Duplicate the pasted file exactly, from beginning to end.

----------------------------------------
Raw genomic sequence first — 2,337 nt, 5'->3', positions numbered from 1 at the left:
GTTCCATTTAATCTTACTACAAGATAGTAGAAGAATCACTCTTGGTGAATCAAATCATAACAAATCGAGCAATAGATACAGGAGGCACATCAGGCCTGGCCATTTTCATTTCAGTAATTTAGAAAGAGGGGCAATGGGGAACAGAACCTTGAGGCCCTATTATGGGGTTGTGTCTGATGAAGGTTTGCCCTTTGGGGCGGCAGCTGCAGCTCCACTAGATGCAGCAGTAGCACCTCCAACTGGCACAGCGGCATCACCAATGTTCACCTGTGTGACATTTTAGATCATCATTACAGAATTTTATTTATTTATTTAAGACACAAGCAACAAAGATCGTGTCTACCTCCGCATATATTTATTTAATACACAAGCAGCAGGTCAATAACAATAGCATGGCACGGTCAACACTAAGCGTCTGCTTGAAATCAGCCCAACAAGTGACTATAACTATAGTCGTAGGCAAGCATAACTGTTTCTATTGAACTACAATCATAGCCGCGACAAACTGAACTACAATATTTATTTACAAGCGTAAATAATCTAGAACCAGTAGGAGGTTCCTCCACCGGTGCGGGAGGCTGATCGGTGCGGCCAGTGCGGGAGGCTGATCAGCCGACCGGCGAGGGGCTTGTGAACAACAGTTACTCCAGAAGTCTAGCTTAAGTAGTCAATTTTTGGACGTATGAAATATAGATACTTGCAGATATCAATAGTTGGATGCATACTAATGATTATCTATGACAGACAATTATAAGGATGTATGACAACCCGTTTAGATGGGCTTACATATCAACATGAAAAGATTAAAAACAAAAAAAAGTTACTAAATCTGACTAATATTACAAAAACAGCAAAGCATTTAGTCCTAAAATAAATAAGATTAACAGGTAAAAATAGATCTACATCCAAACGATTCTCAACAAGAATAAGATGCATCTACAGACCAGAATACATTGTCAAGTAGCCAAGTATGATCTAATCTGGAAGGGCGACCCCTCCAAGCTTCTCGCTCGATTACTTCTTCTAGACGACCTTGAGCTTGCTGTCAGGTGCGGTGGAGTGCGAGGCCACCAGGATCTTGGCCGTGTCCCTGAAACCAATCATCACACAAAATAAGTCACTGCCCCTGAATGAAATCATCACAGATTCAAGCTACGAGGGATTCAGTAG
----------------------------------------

Raw genomic sequence first — 2,337 nt, 5'->3', positions numbered from 1 at the left:
GTTCCATTTAATCTTACTACAAGATAGTAGAAGAATCACTCTTGGTGAATCAAATCATAACAAATCGAGCAATAGATACAGGAGGCACATCAGGCCTGGCCATTTTCATTTCAGTAATTTAGAAAGAGGGGCAATGGGGAACAGAACCTTGAGGCCCTATTATGGGGTTGTGTCTGATGAAGGTTTGCCCTTTGGGGCGGCAGCTGCAGCTCCACTAGATGCAGCAGTAGCACCTCCAACTGGCACAGCGGCATCACCAATGTTCACCTGTGTGACATTTTAGATCATCATTACAGAATTTTATTTATTTATTTAAGACACAAGCAACAAAGATCGTGTCTACCTCCGCATATATTTATTTAATACACAAGCAGCAGGTCAATAACAATAGCATGGCACGGTCAACACTAAGCGTCTGCTTGAAATCAGCCCAACAAGTGACTATAACTATAGTCGTAGGCAAGCATAACTGTTTCTATTGAACTACAATCATAGCCGCGACAAACTGAACTACAATATTTATTTACAAGCGTAAATAATCTAGAACCAGTAGGAGGTTCCTCCACCGGTGCGGGAGGCTGATCGGTGCGGCCAGTGCGGGAGGCTGATCAGCCGACCGGCGAGGGGCTTGTGAACAACAGTTACTCCAGAAGTCTAGCTTAAGTAGTCAATTTTTGGACGTATGAAATATAGATACTTGCAGATATCAATAGTTGGATGCATACTAATGATTATCTATGACAGACAATTATAAGGATGTATGACAACCCGTTTAGATGGGCTTACATATCAACATGAAAAGATTAAAAACAAAAAAAAGTTACTAAATCTGACTAATATTACAAAAACAGCAAAGCATTTAGTCCTAAAATAAATAAGATTAACAGGTAAAAATAGATCTACATCCAAACGATTCTCAACAAGAATAAGATGCATCTACAGACCAGAATACATTGTCAAGTAGCCAAGTATGATCTAATCTGGAAGGGCGACCCCTCCAAGCTTCTCGCTCGATTACTTCTTCTAGACGACCTTGAGCTTGCTGTCAGGTGCGGTGGAGTGCGAGGCCACCAGGATCTTGGCCGTGTCCCTGAAACCAATCATCACACAAAATAAGTCACTGCCCCTGAATGAAATCATCACAGATTCAAGCTACGAGGGATTCAGTAG